OLR Bill Analysis
AN ACT CONCERNING THE EQUAL TREATMENT OF RENTERS WITH MENTAL DISABILITIES.
The law prohibits landlords from evicting tenants who are elderly or have a physical disability and reside in a building or complex with five or more units or a mobile manufactured home park because their lease expires (i. e. , lapse of time). They may be evicted for other reasons, such as nonpayment of rent (see BACKGROUND). Covered disabilities are those expected to result in death or last continuously for at least 12 months.
This bill extends the protection from eviction to tenants who either have mental disabilities or permanently reside with certain family members who do.
EFFECTIVE DATE: October 1, 2012
Under current law, the protection from eviction covers tenants who (1) are age 62 or older or permanently reside with a spouse, sibling, parent, or grandparent (family members) who has reached that age; (2) are blind; or (3) have a physical disability. Under state law, a person has a “physical disability” when he or she (1) has any chronic physical handicap, infirmity, or impairment, including epilepsy, deafness, or hearing impairment or (2) relies on a wheelchair or other remedial appliance or device (CGS § 1-1f).
The bill extends the protection to any tenant if the tenant or a family member who permanently resides with him or her has a physical or mental disability. Under the bill, a “physical or mental disability" includes mental retardation, physical disability, and people who have a handicap under the federal Fair Housing Act (see BACKGROUND).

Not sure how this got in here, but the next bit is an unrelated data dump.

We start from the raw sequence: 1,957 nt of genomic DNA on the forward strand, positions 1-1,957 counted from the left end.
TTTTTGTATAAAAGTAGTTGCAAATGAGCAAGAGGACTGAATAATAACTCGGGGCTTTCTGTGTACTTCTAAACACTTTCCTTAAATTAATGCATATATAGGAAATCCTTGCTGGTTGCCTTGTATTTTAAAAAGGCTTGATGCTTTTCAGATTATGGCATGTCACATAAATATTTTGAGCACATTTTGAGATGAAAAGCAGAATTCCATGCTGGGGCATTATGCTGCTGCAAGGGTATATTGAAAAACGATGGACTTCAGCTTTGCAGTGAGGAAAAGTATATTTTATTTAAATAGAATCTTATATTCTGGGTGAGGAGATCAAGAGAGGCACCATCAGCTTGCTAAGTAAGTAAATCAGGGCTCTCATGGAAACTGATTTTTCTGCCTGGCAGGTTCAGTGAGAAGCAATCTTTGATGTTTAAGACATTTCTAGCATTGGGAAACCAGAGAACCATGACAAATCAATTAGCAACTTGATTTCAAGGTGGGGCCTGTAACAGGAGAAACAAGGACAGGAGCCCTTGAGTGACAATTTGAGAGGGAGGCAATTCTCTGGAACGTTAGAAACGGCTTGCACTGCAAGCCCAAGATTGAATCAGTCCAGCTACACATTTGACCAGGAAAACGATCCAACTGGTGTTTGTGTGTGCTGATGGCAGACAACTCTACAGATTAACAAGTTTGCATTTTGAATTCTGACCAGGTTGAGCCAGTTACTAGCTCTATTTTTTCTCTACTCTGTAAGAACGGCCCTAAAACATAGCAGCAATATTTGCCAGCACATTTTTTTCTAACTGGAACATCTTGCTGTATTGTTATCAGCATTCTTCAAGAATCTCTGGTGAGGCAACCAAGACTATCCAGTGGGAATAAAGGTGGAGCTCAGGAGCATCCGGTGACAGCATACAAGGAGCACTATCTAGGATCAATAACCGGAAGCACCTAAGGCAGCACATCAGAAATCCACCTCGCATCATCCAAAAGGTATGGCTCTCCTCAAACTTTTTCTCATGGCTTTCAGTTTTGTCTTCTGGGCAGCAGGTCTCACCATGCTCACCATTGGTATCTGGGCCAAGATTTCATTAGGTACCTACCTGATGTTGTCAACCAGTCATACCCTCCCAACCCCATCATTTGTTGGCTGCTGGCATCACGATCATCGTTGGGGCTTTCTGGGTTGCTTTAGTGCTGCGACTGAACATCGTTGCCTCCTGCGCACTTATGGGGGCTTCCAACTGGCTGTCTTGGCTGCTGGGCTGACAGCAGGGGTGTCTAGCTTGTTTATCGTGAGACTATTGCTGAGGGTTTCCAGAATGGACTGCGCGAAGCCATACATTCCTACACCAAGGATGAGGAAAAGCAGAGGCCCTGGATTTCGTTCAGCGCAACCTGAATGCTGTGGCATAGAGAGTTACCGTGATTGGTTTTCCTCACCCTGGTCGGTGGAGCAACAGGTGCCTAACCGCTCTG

Grounds for Eviction
By law, grounds for evicting a covered tenant are:
1. lapse of time;
2. nonpayment of rent;
3. refusal to agree to a fair and equitable rent increase;
4. material noncompliance with the tenant's statutory responsibilities, which materially affects other tenants' health and safety or the premises' physical condition;
5. material noncompliance with or voiding the rental agreement;
6. material noncompliance with the landlord's rules and regulations;
7. permanent removal of the dwelling unit from the housing market; or
8. bona fide intention by the landlord to use the dwelling unit as his or her principal residence.
“Handicap” Under the Fair Housing Act
Under the Fair Housing Act, a person has a “handicap” if he or she (1) has a physical or mental impairment that substantially limits one or more of a person's major life activities, (2) has a record of having such an impairment, or (3) is regarded as having such an impairment. The term does not include current, illegal use of, or addiction to, a controlled substance (42 USC § 3602).
According to the federal Department of Housing and Urban Development, a physical or mental impairment generally includes hearing, mobility and visual impairments, chronic alcoholism, chronic mental illness, AIDS, AIDS Related Complex, and mental retardation that substantially limits one or more major life activities. Major life activities include walking, talking, hearing, seeing, breathing, learning, performing manual tasks, and caring for oneself.
Joint Favorable Substitute